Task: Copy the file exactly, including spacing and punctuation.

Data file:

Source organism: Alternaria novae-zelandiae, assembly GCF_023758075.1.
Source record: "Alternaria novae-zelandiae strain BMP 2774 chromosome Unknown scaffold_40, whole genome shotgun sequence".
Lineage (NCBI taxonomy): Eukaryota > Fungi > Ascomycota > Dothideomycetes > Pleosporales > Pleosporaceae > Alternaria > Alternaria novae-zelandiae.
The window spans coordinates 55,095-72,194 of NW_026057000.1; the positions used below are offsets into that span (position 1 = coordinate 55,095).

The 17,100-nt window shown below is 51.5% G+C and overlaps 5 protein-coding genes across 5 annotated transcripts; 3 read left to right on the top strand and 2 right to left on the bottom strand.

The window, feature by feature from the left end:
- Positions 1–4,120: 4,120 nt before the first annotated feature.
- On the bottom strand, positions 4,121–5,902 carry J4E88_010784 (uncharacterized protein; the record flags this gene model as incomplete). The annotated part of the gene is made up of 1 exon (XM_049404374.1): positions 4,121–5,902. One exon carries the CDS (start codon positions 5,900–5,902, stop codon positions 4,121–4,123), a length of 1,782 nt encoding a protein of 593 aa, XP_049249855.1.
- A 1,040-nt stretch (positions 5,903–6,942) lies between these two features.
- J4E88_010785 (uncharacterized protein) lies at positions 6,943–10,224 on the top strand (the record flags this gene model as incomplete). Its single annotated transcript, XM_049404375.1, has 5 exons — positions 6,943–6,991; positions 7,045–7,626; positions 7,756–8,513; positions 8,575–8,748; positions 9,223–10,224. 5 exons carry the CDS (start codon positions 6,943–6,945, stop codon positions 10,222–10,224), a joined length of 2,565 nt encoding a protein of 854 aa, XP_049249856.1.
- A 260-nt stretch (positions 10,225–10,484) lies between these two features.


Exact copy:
Source organism: Alternaria novae-zelandiae, assembly GCF_023758075.1.
Source record: "Alternaria novae-zelandiae strain BMP 2774 chromosome Unknown scaffold_40, whole genome shotgun sequence".
Lineage (NCBI taxonomy): Eukaryota > Fungi > Ascomycota > Dothideomycetes > Pleosporales > Pleosporaceae > Alternaria > Alternaria novae-zelandiae.
The window spans coordinates 55,095-72,194 of NW_026057000.1; the positions used below are offsets into that span (position 1 = coordinate 55,095).

The 17,100-nt window shown below is 51.5% G+C and overlaps 5 protein-coding genes across 5 annotated transcripts; 3 read left to right on the top strand and 2 right to left on the bottom strand.

The window, feature by feature from the left end:
- Positions 1–4,120: 4,120 nt before the first annotated feature.
- On the bottom strand, positions 4,121–5,902 carry J4E88_010784 (uncharacterized protein; the record flags this gene model as incomplete). The annotated part of the gene is made up of 1 exon (XM_049404374.1): positions 4,121–5,902. One exon carries the CDS (start codon positions 5,900–5,902, stop codon positions 4,121–4,123), a length of 1,782 nt encoding a protein of 593 aa, XP_049249855.1.
- A 1,040-nt stretch (positions 5,903–6,942) lies between these two features.
- J4E88_010785 (uncharacterized protein) lies at positions 6,943–10,224 on the top strand (the record flags this gene model as incomplete). Its single annotated transcript, XM_049404375.1, has 5 exons — positions 6,943–6,991; positions 7,045–7,626; positions 7,756–8,513; positions 8,575–8,748; positions 9,223–10,224. 5 exons carry the CDS (start codon positions 6,943–6,945, stop codon positions 10,222–10,224), a joined length of 2,565 nt encoding a protein of 854 aa, XP_049249856.1.
- A 260-nt stretch (positions 10,225–10,484) lies between these two features.